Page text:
Verktøy for Hjem og Hage

Covering radiators – how to create a DIY radiator cover

A radiator cover is standing in a cosy furnished living room.
Our radiator cover makes every radiator blend in perfectly with any living room.

  • Difficulty
  • Cost
    40-50 €
  • Duration
    4 h


You just moved and set up your new flat exactly how you like it, but your radiator just doesn’t fit your decorating scheme? Then we have the perfect solution for you! In this guide, we’ll show you how you can easily build your own radiator cover yourself to make your radiator a fundamental part of your interior design.

Have you heard about our 18V system yet? It offers a huge variety of devices for many different applications. The thing that makes the project below so special is that you can use the same rechargeable battery for every part of this project. Simply swap out the battery pack, insert it into a different device that’s part of the 18V system and move on to the next step. By the way, all the 18V cordless power tools used in this project are also part of the POWER FOR ALL Alliance.


Pay attention to occupational health and safety every step of the way to protect yourself and your health. You’ll find all the important information you need to know in our overview of Safety precautions for DIY projects.

You need
  • pencil
  • g-clamps
  • folding rule
  • Square
  • wood glue
  • White varnish
  • Staples
  • Kitchen scissors
  • 1 MDF board (25 x 1040 x 200 mm)
  • 1 MDF board (12 x 1000 x 850 mm)
  • 2 MDF boards (12 x 850 x 180 mm)
  • 2 squared timbers (40 x 40 x 850 mm)
  • 1 squared timber (40 x 40 x 890 mm)
  • 2 squared timbers (40 x 40 x 120 mm)
  • 2 rattan mats (400 x 700 mm)
L: Length, W: Width, H: Height, D: Diameter

Let's go - step by step

Step 1 5

Measuring and cutting

An MDF board is being cut to length using a hand-held circular saw.

You need: Cordless hand-held circular saw, Cordless dry vacuum cleaner, Sandpaper set, pencil, pocket rule, g-clamps, brackets, 1 MDF board (25 x 1040 x 200 mm), 1 MDF board (12 x 1000 x 850 mm), 2 MDF boards (12 x 850 x 180 mm), 2 squared timbers (40 x 40 x 850 mm), 1 squared timber (40 x 40 x 890 mm), 2 squared timbers (40 x 40 x 120 mm), 2 rattan mats (400 x 700 mm)

Planning is the first and most important step for this DIY project. Before you start, you need to have a clear picture of how you want your radiator cover to look when you’re done and know how large the radiator is that you want to cover. Also note whether there are any pipes or skirting boards around the radiator that need to be considered during construction. We’ve gone for a decorative rattan design. For this, we’ll need two rattan mats later on. We’ll cut them to 400 x 700 mm using kitchen shears.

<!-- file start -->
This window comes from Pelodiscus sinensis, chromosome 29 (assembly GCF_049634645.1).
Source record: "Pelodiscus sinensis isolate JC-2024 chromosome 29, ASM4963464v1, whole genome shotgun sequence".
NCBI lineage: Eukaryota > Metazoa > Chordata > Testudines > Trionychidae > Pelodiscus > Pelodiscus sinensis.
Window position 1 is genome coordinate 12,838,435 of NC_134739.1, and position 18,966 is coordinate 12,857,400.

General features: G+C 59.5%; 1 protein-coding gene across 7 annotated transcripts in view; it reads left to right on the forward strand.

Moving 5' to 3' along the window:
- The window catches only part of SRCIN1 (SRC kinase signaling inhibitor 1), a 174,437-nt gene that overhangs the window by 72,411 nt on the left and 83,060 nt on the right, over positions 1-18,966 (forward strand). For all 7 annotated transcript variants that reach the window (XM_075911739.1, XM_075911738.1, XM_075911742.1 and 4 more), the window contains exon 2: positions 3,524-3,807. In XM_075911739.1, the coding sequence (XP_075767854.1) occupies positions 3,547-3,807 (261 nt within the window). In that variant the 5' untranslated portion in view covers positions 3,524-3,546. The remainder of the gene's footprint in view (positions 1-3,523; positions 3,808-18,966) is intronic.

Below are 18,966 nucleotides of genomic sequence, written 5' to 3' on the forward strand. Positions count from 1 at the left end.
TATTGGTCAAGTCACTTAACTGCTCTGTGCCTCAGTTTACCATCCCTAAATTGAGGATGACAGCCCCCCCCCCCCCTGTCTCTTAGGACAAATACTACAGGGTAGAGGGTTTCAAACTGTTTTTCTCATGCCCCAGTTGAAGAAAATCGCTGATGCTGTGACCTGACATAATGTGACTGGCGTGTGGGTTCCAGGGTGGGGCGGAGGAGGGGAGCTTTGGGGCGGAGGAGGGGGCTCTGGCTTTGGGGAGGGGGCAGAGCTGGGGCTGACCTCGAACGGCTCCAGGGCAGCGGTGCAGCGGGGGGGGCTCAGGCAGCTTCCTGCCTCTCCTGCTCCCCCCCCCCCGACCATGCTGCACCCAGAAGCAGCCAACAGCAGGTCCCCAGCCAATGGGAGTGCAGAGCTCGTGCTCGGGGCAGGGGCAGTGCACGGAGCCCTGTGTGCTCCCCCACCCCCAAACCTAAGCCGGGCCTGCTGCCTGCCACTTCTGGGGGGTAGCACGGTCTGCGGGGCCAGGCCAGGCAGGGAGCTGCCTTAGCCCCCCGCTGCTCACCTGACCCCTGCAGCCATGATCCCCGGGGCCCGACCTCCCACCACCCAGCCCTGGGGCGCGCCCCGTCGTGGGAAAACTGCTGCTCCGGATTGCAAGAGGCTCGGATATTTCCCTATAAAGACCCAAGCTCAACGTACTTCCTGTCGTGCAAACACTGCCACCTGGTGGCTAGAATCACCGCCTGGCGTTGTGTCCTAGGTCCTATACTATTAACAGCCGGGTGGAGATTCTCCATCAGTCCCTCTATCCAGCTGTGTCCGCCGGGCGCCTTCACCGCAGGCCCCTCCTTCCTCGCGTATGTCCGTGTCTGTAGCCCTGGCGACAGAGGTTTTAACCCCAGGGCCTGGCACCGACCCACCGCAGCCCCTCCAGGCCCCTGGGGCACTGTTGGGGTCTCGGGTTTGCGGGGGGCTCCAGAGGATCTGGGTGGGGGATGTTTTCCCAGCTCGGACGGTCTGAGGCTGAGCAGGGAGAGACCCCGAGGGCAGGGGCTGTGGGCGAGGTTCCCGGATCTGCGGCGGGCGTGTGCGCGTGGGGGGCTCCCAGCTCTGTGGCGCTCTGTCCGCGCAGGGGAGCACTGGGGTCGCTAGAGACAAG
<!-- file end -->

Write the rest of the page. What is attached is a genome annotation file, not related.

When measuring your radiator cover, you should note the following: it’s very important that you leave a little space around the radiator so that the warm air is able to circulate when you’re done, otherwise it will limit the radiator’s function later on. This applies equally to the height, width and depth.

To make the top part of our radiator, we need an MDF board with a thickness of 25 mm and a surface area of 1040 x 200 mm. For the front piece, we need one large board measuring 12 x 1000 x 850 mm, and for the two side pieces, we need two boards measuring 12 x 850 x 180 mm. The top part will be placed over the front and side pieces later on so that it protrudes a few centimetres both at the front and the sides. If there are skirting boards or pipes, it’s a good idea to saw out the notches during the first step. It’s best to use a hand-held circular saw to cut the boards for the straight pieces. A jigsaw with a fine curved saw blade is perfect for the notches that need to be made.

What’s more, we’re using squared timbers so we can connect the individual parts more easily later in the project. The MDF boards will be glued to them to ensure everything remains firmly in place. In a later step, the timbers will be placed inside the radiator cover. We’re using squared timbers with a height and width of 40 x 40 mm and need them in lengths of 890 mm (1x), 850 mm (2x) and 120 mm (1x).

When you’ve finished cutting them to length, you can briefly sand the edges by hand.

Step 2 5

Sawing out the pattern

A plunge cut is being made in the wood using a Bosch NanoBlade saw.
With the NanoBlade saw, plunge cuts can be made with incredible ease.

You need: NanoBlade saw, pencil, pocket rule, 1 MDF board (12 x 1000 x 850 mm)

For the pattern, four rectangles have to be cut out of the MDF board that will later serve as the front side of the radiator cover. The rattan mesh will be attached behind it later. Go ahead and draw the pattern. How your radiator cover looks is of course entirely up to you.